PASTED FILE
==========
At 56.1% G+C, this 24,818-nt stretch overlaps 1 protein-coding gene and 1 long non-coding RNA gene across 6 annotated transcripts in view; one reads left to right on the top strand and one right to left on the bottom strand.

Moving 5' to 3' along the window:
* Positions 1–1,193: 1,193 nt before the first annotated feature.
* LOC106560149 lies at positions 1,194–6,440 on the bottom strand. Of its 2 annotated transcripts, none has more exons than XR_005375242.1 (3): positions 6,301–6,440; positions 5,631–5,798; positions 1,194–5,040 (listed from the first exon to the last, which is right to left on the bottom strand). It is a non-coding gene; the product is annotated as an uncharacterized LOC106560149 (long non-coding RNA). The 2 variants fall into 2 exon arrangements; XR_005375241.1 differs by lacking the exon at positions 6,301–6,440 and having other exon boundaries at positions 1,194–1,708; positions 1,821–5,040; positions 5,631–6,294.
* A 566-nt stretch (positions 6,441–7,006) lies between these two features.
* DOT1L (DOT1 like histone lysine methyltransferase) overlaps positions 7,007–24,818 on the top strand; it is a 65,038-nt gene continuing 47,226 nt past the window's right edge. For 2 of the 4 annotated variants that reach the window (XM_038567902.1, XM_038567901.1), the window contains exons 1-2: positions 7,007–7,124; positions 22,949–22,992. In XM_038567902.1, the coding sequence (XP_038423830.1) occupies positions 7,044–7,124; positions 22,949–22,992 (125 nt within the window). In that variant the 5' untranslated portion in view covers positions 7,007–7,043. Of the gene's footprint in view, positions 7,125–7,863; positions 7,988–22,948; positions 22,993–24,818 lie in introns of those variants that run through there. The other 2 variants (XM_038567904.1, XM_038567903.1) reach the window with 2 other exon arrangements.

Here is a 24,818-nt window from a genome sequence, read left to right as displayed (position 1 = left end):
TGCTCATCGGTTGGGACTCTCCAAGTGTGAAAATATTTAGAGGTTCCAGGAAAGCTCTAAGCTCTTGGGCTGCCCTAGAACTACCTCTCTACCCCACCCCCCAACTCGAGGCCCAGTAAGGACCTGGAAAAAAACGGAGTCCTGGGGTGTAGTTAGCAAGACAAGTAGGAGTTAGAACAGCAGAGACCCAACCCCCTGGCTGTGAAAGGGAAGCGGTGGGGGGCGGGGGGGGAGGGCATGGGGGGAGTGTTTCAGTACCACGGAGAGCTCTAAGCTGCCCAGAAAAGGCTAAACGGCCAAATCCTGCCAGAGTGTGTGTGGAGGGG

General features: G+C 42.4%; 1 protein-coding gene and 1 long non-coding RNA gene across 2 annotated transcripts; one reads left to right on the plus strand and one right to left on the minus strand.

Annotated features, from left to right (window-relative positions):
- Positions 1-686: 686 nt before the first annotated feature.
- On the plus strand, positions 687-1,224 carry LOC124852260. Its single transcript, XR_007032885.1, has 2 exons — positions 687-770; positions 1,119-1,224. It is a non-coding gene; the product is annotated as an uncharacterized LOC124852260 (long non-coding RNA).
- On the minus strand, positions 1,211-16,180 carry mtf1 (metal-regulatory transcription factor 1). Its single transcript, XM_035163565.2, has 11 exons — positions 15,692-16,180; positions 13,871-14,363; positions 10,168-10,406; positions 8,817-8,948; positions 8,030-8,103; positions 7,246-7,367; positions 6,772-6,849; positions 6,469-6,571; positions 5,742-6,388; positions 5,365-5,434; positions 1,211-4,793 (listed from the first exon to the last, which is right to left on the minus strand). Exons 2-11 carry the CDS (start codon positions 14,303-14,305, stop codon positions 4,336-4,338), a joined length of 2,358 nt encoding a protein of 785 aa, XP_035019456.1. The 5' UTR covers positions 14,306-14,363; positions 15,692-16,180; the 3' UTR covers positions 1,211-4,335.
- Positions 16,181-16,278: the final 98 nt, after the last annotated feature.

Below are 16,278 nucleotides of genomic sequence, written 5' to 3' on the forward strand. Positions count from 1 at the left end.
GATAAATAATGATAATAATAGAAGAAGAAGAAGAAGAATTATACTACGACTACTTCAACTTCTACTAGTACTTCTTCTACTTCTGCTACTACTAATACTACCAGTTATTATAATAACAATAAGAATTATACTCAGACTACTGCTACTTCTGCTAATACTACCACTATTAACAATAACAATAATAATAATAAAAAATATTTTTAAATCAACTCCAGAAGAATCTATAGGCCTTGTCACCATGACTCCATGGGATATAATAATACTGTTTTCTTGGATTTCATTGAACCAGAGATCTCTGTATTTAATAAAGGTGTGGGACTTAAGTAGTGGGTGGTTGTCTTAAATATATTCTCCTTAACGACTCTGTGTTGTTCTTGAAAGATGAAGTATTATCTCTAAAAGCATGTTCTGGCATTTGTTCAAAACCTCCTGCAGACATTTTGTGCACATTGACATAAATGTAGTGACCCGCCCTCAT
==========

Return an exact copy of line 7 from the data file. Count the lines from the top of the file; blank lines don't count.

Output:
Here is a 24,818-nt window from a genome sequence, read left to right as displayed (position 1 = left end):